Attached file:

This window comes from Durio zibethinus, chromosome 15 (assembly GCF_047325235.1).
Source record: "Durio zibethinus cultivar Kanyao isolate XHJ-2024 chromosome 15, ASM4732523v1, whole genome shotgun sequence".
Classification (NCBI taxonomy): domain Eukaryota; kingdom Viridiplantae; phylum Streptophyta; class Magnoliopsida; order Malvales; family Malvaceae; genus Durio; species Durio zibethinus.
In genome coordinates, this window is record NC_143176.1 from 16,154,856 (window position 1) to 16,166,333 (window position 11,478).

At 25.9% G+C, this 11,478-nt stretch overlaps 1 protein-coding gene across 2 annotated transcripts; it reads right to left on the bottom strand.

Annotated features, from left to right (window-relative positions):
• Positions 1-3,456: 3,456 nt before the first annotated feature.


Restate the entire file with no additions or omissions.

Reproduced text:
This window comes from Durio zibethinus, chromosome 15 (assembly GCF_047325235.1).
Source record: "Durio zibethinus cultivar Kanyao isolate XHJ-2024 chromosome 15, ASM4732523v1, whole genome shotgun sequence".
Classification (NCBI taxonomy): domain Eukaryota; kingdom Viridiplantae; phylum Streptophyta; class Magnoliopsida; order Malvales; family Malvaceae; genus Durio; species Durio zibethinus.
In genome coordinates, this window is record NC_143176.1 from 16,154,856 (window position 1) to 16,166,333 (window position 11,478).

At 25.9% G+C, this 11,478-nt stretch overlaps 1 protein-coding gene across 2 annotated transcripts; it reads right to left on the bottom strand.

Annotated features, from left to right (window-relative positions):
• Positions 1-3,456: 3,456 nt before the first annotated feature.